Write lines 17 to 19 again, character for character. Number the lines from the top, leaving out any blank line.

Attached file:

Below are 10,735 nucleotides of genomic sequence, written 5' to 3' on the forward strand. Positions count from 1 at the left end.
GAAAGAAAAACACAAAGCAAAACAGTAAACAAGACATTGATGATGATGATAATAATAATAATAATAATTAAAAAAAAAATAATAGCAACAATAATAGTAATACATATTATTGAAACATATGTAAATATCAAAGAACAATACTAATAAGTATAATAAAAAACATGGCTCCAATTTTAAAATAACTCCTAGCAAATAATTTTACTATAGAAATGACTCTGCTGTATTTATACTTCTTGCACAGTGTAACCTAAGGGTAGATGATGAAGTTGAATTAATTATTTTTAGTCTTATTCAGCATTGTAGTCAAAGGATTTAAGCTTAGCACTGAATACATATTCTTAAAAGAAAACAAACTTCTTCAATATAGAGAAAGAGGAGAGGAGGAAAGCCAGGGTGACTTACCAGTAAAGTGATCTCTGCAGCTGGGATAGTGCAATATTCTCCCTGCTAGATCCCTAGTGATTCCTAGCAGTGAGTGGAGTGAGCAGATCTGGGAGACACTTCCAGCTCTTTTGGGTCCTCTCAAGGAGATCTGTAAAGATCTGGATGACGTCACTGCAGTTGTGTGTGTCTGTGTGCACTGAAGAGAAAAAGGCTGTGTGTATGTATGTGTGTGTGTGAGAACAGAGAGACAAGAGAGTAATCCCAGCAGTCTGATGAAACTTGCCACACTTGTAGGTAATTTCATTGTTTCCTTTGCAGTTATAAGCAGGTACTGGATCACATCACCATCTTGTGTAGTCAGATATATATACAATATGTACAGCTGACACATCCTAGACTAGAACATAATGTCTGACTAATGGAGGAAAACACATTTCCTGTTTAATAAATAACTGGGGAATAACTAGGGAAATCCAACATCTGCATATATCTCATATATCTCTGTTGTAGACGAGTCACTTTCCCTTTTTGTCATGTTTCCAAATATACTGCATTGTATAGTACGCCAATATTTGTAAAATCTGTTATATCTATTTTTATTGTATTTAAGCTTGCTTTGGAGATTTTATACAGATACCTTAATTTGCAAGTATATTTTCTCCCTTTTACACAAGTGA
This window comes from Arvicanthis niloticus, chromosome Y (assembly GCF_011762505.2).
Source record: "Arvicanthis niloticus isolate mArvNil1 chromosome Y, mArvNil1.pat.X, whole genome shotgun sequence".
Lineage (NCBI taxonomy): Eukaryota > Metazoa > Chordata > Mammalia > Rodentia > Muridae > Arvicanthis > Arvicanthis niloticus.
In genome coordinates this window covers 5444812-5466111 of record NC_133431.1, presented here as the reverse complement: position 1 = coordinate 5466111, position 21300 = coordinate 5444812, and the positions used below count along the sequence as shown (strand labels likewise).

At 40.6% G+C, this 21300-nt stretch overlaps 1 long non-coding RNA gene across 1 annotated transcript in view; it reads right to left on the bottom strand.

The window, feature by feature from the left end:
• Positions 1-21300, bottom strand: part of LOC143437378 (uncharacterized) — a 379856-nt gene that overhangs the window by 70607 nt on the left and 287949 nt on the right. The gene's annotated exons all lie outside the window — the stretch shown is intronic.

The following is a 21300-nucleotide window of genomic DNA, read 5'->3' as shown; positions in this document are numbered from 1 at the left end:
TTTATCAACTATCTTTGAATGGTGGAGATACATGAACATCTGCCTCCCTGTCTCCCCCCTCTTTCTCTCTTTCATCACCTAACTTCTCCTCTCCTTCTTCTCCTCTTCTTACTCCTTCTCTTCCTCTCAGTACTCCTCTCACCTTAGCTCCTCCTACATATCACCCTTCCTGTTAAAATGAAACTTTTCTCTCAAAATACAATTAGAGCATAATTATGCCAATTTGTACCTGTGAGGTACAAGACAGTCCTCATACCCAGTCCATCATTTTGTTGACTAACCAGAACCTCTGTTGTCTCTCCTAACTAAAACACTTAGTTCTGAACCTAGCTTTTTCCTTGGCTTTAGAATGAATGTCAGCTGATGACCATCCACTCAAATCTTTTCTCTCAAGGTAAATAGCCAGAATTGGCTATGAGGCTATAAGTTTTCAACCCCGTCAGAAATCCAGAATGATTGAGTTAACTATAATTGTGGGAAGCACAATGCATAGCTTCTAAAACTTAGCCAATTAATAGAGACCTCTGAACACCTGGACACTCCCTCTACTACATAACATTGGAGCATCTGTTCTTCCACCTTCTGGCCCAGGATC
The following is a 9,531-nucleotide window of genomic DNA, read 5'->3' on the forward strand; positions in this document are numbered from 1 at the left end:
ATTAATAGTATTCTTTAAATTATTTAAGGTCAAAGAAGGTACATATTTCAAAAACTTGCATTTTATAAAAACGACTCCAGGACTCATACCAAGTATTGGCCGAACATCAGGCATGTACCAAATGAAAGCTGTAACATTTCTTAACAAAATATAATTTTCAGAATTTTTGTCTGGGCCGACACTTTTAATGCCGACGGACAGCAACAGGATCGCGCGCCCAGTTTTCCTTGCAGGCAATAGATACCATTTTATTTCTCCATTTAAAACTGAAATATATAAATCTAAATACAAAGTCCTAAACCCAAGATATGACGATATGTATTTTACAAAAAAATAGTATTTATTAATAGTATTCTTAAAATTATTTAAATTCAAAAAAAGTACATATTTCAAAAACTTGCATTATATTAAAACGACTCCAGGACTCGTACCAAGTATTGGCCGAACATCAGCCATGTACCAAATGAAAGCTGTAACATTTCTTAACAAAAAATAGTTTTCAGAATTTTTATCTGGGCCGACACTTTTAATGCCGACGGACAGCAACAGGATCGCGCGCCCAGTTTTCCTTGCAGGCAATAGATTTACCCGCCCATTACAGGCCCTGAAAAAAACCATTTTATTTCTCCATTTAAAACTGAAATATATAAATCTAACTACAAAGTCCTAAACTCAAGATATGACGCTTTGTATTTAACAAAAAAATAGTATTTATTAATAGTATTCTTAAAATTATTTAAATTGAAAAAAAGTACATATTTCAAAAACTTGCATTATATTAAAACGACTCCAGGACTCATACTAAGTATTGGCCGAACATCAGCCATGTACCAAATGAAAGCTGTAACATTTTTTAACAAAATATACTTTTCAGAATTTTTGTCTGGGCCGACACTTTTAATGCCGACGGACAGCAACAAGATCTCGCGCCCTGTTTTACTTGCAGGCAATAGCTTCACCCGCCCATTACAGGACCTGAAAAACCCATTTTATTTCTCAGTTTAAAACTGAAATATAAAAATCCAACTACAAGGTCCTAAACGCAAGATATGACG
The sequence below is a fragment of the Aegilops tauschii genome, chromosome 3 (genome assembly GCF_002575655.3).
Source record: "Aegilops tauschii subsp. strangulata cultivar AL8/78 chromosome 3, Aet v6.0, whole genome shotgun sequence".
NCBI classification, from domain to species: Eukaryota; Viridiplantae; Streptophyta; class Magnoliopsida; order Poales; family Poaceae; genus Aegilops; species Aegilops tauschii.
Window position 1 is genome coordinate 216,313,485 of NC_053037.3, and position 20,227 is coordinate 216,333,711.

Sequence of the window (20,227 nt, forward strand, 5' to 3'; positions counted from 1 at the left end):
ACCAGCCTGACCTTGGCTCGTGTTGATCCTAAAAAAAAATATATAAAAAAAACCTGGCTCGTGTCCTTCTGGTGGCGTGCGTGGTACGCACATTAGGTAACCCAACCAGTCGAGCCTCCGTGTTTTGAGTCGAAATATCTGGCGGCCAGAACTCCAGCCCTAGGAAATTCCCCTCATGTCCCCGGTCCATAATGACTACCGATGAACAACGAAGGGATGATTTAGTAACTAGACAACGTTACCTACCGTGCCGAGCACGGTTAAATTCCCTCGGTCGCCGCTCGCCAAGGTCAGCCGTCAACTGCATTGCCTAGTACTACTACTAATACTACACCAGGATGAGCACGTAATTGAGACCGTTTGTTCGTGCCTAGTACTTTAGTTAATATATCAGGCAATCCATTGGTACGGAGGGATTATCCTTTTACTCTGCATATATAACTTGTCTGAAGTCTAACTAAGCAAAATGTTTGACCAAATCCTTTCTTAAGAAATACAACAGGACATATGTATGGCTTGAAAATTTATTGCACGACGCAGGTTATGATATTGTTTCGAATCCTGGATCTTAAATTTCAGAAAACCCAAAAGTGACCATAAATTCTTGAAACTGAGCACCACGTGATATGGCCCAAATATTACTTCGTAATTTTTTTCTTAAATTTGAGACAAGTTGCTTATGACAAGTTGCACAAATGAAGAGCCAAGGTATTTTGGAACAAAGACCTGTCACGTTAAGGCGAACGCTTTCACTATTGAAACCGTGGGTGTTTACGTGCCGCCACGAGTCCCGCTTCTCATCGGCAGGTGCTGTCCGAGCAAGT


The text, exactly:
Window position 1 is genome coordinate 216,313,485 of NC_053037.3, and position 20,227 is coordinate 216,333,711.

Sequence of the window (20,227 nt, forward strand, 5' to 3'; positions counted from 1 at the left end):
ACCAGCCTGACCTTGGCTCGTGTTGATCCTAAAAAAAAATATATAAAAAAAACCTGGCTCGTGTCCTTCTGGTGGCGTGCGTGGTACGCACATTAGGTAACCCAACCAGTCGAGCCTCCGTGTTTTGAGTCGAAATATCTGGCGGCCAGAACTCCAGCCCTAGGAAATTCCCCTCATGTCCCCGGTCCATAATGACTACCGATGAACAACGAAGGGATGATTTAGTAACTAGACAACGTTACCTACCGTGCCGAGCACGGTTAAATTCCCTCGGTCGCCGCTCGCCAAGGTCAGCCGTCAACTGCATTGCCTAGTACTACTACTAATACTACACCAGGATGAGCACGTAATTGAGACCGTTTGTTCGTGCCTAGTACTTTAGTTAATATATCAGGCAATCCATTGGTACGGAGGGATTATCCTTTTACTCTGCATATATAACTTGTCTGAAGTCTAACTAAGCAAAATGTTTGACCAAATCCTTTCTTAAGAAATACAACAGGACATATGTATGGCTTGAAAATTTATTGCACGACGCAGGTTATGATATTGTTTCGAATCCTGGATCTTAAATTTCAGAAAACCCAAAAGTGACCATAAATTCTTGAAACTGAGCACCACGTGATATGGCCCAAATATTACTTCGTAATTTTTTTCTTAAATTTGAGACAAGTTGCTTATGACAAGTTGCACAAATGAAGAGCCAAGGTATTTTGGAACAAAGACCTGTCACGTTAAGGCGAACGCTTTCACTATTGAAACCGTGGGTGTTTACGTGCCGCCACGAGTCCCGCTTCTCATCGGCAGGTGCTGTCCGAGCAAGT